• London is not for the spontaneous at the moment. You have to book every museum visit in advance. There are fewer musical and theatre tickets on sale as social distancing requirements are still in effect, and there are less show on, which means you need to book well in advance and there is no lining up for day-of tickets. Exhibitions are also at limited capacity, which means that for the popular ones at the V&A, for instance, you will have to book more than a month in advance. Concerts are the same deal, and many churches no longer offer concerts due to social distancing requirements. If you want to see or hear anything, you’re going to have to plan it out to the minute well before your trip.
  • Places are closed or have closed down. I expected that to some extent, as this was case here as well, but I was taken by surprise by the amount of closures, considering just how much support (relatively) the UK government provided to citizens during the lockdowns. Antique markets seem to have taken most of the brunt, with Portobello being a gutted (many arcades are half or three quarters shuttered), Spitalfields reverted mostly to crafts and food, and Greenwich losing one of its markets. A lot of stores in the most expensive and touristy parts of town (Covent Garden, Oxford/Regent Street) are closed and papered over with posters etc so you won’t notice as much. Some have moved to places with lower rents, most have shut down.
Socially distanced performance of Six: The Musical. Chairs with the cardboard sign remained empty. About half the chairs in the picture are marked with signs.
Socially distanced performance of Six: The Musical. Chairs with the cardboard sign remained empty.
  • There are upsides to visiting London now: there are much fewer tourists, which means much fewer lines to things, accommodation prices are lower, and as long as you book a ticket in advance, museums and attractions are emptier. There’s no shortage of cabs after a show, and you usual can find a place to sit in any restaurant you want to.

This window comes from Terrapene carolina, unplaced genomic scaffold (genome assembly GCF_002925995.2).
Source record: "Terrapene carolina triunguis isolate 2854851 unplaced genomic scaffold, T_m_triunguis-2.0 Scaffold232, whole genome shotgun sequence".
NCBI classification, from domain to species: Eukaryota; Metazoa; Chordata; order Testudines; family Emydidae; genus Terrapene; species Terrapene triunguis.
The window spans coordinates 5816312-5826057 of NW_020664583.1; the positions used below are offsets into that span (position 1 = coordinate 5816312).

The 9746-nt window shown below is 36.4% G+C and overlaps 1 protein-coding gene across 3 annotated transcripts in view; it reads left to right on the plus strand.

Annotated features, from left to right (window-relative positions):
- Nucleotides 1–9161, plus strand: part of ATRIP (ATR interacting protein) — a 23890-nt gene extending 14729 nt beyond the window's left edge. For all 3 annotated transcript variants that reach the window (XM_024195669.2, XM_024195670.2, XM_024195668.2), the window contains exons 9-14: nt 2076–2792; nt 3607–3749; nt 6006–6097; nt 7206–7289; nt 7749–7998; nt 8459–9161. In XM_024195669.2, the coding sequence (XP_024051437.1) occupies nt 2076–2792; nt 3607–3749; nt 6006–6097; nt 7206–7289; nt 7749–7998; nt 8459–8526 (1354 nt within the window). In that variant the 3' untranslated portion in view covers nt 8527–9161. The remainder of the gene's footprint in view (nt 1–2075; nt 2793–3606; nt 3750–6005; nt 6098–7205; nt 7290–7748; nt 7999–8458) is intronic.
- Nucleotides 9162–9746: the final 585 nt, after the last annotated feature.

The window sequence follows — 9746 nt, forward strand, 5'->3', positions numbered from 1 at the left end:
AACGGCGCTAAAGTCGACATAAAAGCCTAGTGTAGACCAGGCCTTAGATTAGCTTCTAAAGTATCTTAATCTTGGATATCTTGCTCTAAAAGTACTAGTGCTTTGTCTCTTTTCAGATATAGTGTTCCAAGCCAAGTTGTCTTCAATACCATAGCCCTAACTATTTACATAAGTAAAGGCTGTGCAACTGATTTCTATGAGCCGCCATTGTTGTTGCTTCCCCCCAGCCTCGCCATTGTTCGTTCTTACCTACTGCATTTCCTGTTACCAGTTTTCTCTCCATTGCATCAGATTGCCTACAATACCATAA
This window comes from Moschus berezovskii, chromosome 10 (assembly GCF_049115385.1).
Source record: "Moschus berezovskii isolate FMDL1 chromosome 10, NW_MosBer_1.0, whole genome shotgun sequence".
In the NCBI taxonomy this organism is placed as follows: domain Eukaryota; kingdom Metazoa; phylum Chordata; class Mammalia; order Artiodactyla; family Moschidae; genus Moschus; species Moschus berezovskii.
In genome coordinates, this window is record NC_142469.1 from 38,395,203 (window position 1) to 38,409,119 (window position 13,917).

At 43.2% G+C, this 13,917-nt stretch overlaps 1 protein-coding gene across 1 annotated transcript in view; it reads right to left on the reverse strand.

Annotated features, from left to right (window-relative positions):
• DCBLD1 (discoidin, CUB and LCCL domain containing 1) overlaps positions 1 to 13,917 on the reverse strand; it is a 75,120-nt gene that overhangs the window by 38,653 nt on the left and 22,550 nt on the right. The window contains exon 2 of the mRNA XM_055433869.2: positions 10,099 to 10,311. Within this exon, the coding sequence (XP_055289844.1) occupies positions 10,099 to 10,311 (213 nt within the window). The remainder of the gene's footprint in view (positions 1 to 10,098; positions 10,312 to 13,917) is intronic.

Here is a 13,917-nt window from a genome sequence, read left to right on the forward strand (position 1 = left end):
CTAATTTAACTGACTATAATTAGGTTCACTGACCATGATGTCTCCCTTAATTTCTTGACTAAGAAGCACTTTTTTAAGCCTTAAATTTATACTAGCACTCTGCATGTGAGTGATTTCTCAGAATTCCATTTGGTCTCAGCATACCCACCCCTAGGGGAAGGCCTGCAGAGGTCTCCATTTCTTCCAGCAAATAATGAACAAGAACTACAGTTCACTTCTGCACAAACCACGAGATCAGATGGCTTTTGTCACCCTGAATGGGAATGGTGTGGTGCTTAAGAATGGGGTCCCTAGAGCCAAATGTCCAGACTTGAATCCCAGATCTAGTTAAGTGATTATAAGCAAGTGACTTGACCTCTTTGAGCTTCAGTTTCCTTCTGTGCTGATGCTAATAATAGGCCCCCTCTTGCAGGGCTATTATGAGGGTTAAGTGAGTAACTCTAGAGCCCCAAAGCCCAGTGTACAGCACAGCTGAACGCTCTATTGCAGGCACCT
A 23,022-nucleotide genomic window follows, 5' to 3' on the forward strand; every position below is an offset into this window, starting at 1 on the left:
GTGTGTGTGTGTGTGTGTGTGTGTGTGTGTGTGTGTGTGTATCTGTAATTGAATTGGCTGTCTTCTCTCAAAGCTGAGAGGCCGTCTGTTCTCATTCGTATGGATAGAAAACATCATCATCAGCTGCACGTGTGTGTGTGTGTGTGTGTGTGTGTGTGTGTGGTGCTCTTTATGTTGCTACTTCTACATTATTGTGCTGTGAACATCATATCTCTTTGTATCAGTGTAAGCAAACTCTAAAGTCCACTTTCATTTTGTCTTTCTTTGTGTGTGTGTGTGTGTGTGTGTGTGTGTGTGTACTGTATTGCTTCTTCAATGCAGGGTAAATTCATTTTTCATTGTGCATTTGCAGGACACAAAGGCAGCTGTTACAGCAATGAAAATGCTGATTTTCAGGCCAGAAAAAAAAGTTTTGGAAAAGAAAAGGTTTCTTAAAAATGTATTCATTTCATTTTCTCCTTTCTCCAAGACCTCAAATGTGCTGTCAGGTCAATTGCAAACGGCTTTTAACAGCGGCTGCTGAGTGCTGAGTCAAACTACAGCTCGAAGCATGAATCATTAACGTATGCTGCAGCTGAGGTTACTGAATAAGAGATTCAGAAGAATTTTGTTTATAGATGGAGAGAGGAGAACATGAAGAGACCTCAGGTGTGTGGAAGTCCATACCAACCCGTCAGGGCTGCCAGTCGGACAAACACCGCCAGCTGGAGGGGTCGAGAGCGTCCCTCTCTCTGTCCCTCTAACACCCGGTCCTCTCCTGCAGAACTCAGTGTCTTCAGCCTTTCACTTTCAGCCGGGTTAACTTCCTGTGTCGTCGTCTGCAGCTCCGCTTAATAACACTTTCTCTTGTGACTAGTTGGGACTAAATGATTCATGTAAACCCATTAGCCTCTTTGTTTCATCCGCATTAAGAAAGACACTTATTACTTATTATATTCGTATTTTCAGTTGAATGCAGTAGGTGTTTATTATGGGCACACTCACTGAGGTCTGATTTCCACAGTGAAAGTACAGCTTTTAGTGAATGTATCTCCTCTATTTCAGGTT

• A lot of places have moved to contactless payment only (i.e. no cash), and restaurants are among the most aggressive of the bunch in terms of movement to no cash payment. In many places you will order your meal via an app or a website, and in almost everywhere you’ll be required to scan in via the NHS covid tracker app, or provide your personal details for tracking purposes. If that’s something you feel uncomfortable with, I understand, but do know that you are in one of the most surveilled cities in the world when you’re in London, so maybe it’s not the city for you.
  • Masks and disinfectants everywhere. Not much else to say about that.
  • Museums and larger stores have designated entrances and exits now, which means that you can’t go in through any door that you want.
Trafalgar Square deserted.
Trafalgar Square deserted.
  • London is still London though: there are a lot of interesting things to see and do, especially if you plan ahead. We saw the refurbished wings of the National Gallery (they take you through one of three set tours across the gallery, or you can do more than one tour. It’s not a guided tour – just a path that they want patrons to follow). It’s well worth the visit. We saw the Alice exhibition in V&A and it was wonderful, and the Fantastic Beasts exhibition the Natural History Museum, and it was nice, especially for children (very interactive).
Covent Garden. very few people outside.
Covent Garden. I have never seen it so empty before.
  • We also heard a jazz concert in St Martin in the Fields, heard Handel’s Messiah at the Royal Albert Hall, and even managed to see Princess Diana’s dress at Kensington Palace. All in all it was a good, if peculiar trip.
Fantastic Beasts